Though many details about his early life are in dispute, scholars agree that Arnold was born in New York City and that his father may have been the Reverend George B. Arnold. The family relocated to Illinois and then to Monmouth County, New Jersey where Arnold enjoyed a country upbringing. Though he apprenticed himself to a portrait painter in New York in 1852, Arnold soon determined that literature would be his true calling.
Remembered primarily as a naturalist writer, Burroughs grew up on a dairy farm in rural New York state, the seventh of ten children. Burroughs' reading of Emerson's essays is remarked upon as "the first great galvanizing contact for the young writer" (J. P. Warren). At the start of his literary career, Burroughs published in Henry Clapp's Saturday Press.
Born the son of a Polish count, de Gurowski’s strong political opinions led to his expulsion from the Gymnasia of Warsaw and Kalisz, and later led to his imprisonment. His estates were confiscated because of his objections to Russian influence in the region. At the University of Berlin he studied philosophy under Hegel and later graduated from the University of Heidelberg in 1823. In Paris he studied with Charles Fourier, working on the notion of Pan-slavism which he developed in his book on the subject La Verite sur la Russie (1835).
Charles Graham Halpine was born in Oldcastle, co. Meath, Ireland to Reverend Nicholas John Halpin and Anne Grehan. Although originally educated for the medical and law professions at Trinity College in Dublin, the early death of his father caused Halpine to take up journalism. Immigrating to the United States in 1851 (Boarse), he initially supported himself by working in advertising and later as the private secretary to P. T. Barnum (Monoghan). He would later become a well-known poet and journalist most recognized under the name Miles O’Reilly.
Edward Howard House, also known as “Ned,” was born near Boston and became a musical prodigy under his pianist mother's tutelage. Her early death turned him to his father's trade, that of a bank-note engraver. He gained standing in the world of Boston literati, and eventually moved to New York to work as the drama critic for the Tribune (61). As a contributor to the Saturday Press, House wanted to create a dialogue supporting his anti-slavery beliefs, but Editor Henry Clapp opposed it (Lause 109).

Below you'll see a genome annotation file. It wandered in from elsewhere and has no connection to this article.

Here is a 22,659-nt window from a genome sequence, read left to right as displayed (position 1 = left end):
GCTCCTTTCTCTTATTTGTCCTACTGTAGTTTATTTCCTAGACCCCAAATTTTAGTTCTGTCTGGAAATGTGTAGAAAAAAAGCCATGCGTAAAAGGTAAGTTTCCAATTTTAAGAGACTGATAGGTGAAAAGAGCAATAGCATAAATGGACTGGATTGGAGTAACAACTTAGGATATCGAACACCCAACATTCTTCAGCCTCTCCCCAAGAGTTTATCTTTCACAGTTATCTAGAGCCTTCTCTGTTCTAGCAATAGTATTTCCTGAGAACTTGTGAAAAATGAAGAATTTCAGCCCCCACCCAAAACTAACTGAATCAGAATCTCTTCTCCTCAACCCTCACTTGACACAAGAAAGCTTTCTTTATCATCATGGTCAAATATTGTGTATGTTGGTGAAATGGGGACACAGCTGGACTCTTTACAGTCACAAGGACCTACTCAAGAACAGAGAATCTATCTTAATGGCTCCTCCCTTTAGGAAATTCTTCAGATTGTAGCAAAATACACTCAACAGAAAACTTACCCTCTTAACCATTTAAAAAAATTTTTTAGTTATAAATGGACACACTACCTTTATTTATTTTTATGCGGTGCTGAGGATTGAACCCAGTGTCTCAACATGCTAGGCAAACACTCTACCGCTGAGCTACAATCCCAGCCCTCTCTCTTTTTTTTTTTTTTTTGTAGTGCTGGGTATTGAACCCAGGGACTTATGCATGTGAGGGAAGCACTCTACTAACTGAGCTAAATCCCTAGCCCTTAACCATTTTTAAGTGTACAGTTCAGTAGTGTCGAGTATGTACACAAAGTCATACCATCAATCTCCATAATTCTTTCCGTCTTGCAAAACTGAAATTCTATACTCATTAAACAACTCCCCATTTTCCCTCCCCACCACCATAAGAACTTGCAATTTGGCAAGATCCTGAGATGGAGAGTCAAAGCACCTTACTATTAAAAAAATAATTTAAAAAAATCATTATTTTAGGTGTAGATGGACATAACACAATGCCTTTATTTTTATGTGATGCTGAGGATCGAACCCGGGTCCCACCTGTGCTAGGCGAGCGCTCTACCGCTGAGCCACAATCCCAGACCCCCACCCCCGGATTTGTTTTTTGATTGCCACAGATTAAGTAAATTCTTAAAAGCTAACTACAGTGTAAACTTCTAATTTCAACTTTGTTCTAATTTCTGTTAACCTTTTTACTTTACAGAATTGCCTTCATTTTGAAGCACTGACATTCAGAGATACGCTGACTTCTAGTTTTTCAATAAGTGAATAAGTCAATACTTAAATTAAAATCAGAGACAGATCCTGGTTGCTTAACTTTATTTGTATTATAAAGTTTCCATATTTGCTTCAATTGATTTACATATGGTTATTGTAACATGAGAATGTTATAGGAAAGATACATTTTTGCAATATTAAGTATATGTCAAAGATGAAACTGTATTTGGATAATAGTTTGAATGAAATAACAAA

Henry Wheeler Shaw was one of the "brightest and most popular humorous men of the day" (J. Derby 239). He was best known as a talented "humorist, a homespun philospher [sic], and a conscious literary artist. One of his chief strengths was originality; in such a graphic epigram as ’when a feller gits a goin down hil, it dus seem as tho evry thing had bin greased for the okashun,’ even the deliberate misspellings fade into the background behind the compelling image" (Kesterson). At age seventeen, Shaw began a ten year exploration of western portions of the United States.
Born in Connecticut, Stedman’s merchant father died leaving the small child in the care of his mother, maternal grandfather, and lawyer uncle. Stedman’s childhood passed between his grandfather’s New Jersey farm and his uncle’s Connecticut residence. Much of Stedman’s literary education likely came from his mother, who herself was an author of both verse and essay. Stedman’s juvenilia consists of poetry inspired by the Romantics and Tennyson. He attended Yale University but was expelled after a youthful indiscretion.
Wallack’s Lyceum was located in Broadway near Broome Street. Its productions included original works by Pfaffians John Brougham, Stephen Ryder Fiske, and Fitz-James O’Brien. The Lyceum, run by James W. Wallack, was at one time the leading theater in New York City.
Born in small-town New England, Charles Browne began his career as a young contributor to the Boston Carpet Bag, a humor magazine, and later at Cleveland’s The Plain Dealer he adopted the persona of circus showman Artemus Ward. As Ward, he began writing letters from this fictional character whose travels inspired social commentaries, satires, and burlesques.
Born in northern New York state, Charles Henry Webb, also known in the literary world as "John Paul" was a journalist and poet. As a young man Charles Henry Webb left his parents' home and spent three years at sea. When he returned to the United States, Web lived in New York City and worked as a journalist for the New York Times before moving to California where he wrote for the San Francisco Bulletin and edited The Californian.